The report also detailed that a record number of farmers were prevented from planting due to flooding and wet weather this spring, meaning that some farms were not planted. Unplanted acres did not receive any payments under MFP. In places where farmers were able to plant cover crops, these acres were eligible for MFP payments of $15 per acre.

“This meant that weather could dramatically change a farm’s payment rate. For example, an average-sized farm (443 acres) in Pottawattamie County, Iowa, would have a payment of $29,238 if planted to eligible commodities, $6,645 if planted to cover crops or $0 if it was too wet to plant even cover crops,” the report said.

“While the impacts of the retaliatory tariffs are widespread, the payments rates have not aligned to help the regions harmed the most,” the report added. In the North, Midwest and West, farmers who previously exported their products to China are farther away from alternative markets. This extra distance to the new markets creates additional transportation costs on top of lower prices. These differences in price related to location are not new and are tracked by the “basis” for a particular area.

For example, after China's retaliatory tariffs were announced, the local soybean price dropped by 60 cents/bu. in North Dakota and 30 cents/bu. in Iowa relative to the national price. With a significant portion of soybeans grown in northern and western states no longer being exported through Pacific Northwest ports to China, the likely alternative markets would be accessed through the Gulf of Mexico instead. “Southern soybean farmers would already be closer to these alternative markets, and while they would still feel the broader impacts of losing the Chinese market, the relative impact would be less than the northern, midwestern and western growers who have the impact from increased transportation costs as well,” the report stated.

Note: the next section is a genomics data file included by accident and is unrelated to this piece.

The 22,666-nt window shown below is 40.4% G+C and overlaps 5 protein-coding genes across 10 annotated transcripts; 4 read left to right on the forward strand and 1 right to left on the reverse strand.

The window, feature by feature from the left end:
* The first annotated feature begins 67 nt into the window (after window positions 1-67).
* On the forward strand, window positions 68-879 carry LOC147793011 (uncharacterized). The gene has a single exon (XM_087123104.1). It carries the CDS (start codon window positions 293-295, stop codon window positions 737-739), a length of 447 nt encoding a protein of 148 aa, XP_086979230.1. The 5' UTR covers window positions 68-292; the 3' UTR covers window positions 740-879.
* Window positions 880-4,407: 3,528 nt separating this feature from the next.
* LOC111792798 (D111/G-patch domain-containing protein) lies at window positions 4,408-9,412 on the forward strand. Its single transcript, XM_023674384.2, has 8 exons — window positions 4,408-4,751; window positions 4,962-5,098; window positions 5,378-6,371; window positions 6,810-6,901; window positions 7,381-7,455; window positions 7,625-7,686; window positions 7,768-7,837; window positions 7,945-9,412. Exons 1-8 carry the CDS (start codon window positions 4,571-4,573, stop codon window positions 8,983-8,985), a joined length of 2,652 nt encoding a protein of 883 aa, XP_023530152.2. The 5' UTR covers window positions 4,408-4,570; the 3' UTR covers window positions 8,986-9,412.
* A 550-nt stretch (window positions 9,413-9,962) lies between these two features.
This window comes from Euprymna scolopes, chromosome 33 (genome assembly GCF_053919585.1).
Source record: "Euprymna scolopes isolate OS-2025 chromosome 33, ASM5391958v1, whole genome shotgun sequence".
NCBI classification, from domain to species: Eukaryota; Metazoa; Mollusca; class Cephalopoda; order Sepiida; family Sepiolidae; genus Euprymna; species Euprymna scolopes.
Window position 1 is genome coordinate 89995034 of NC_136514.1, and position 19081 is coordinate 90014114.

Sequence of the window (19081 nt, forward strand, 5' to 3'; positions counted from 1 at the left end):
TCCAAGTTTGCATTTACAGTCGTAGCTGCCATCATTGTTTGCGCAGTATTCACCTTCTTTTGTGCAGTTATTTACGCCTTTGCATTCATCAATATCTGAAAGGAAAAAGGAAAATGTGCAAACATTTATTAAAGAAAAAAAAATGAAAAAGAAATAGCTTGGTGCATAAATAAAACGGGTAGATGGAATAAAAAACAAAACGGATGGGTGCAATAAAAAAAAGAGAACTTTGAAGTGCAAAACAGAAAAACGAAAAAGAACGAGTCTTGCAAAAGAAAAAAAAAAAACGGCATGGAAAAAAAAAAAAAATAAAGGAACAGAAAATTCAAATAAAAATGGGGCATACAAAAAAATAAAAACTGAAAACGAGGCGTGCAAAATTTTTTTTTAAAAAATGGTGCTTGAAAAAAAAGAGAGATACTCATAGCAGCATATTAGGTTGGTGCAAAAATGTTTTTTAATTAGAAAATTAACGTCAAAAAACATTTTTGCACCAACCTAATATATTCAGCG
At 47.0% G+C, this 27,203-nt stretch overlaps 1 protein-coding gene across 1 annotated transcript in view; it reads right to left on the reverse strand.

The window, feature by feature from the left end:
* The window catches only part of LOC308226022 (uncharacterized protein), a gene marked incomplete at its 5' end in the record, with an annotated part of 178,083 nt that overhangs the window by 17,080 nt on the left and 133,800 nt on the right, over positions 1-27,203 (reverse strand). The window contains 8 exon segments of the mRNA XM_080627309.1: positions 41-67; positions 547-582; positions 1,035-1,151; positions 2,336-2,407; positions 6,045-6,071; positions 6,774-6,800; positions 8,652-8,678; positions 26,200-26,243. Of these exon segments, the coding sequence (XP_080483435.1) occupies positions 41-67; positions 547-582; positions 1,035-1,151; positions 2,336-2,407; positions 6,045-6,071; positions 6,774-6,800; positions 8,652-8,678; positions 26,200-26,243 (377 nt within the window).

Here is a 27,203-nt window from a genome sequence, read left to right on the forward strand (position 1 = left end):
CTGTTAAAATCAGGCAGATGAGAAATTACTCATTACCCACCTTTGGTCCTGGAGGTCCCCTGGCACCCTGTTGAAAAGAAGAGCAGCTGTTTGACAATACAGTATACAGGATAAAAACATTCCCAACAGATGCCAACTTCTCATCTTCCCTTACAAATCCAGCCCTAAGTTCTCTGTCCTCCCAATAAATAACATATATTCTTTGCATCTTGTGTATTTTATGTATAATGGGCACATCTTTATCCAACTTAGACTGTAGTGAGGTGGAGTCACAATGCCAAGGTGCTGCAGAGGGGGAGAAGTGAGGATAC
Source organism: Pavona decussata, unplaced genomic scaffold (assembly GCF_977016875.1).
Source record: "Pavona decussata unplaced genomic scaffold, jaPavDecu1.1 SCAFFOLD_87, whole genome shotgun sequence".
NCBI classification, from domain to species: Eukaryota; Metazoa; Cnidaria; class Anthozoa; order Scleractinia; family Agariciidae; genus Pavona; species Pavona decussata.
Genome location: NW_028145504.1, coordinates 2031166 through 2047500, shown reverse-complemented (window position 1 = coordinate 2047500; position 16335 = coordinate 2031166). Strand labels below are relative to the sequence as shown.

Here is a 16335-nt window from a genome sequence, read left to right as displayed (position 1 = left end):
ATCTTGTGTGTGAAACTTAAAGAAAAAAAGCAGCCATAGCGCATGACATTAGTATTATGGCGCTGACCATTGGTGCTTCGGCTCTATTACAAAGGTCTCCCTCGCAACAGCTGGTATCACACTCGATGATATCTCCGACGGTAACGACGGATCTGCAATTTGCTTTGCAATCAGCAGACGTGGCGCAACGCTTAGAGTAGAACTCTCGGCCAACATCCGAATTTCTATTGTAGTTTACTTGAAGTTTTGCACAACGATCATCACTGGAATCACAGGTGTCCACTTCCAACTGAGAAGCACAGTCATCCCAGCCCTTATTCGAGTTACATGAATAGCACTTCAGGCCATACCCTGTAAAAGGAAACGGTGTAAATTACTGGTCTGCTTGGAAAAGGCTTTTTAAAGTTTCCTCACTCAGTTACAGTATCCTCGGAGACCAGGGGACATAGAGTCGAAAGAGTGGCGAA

The National Farmers Union (NFU) also worried that the vast majority of trade assistance would flow to the largest operations rather than more vulnerable small- and medium-sized operations; by some estimates, more than half of the first tranche of payments went to just one-tenth of all recipients. Since then, USDA doubled the payment limit for row crops from $125,000 to $250,000 and loosened income restrictions, “paving the way for millionaires to claim an even larger share of assistance,” NFU said.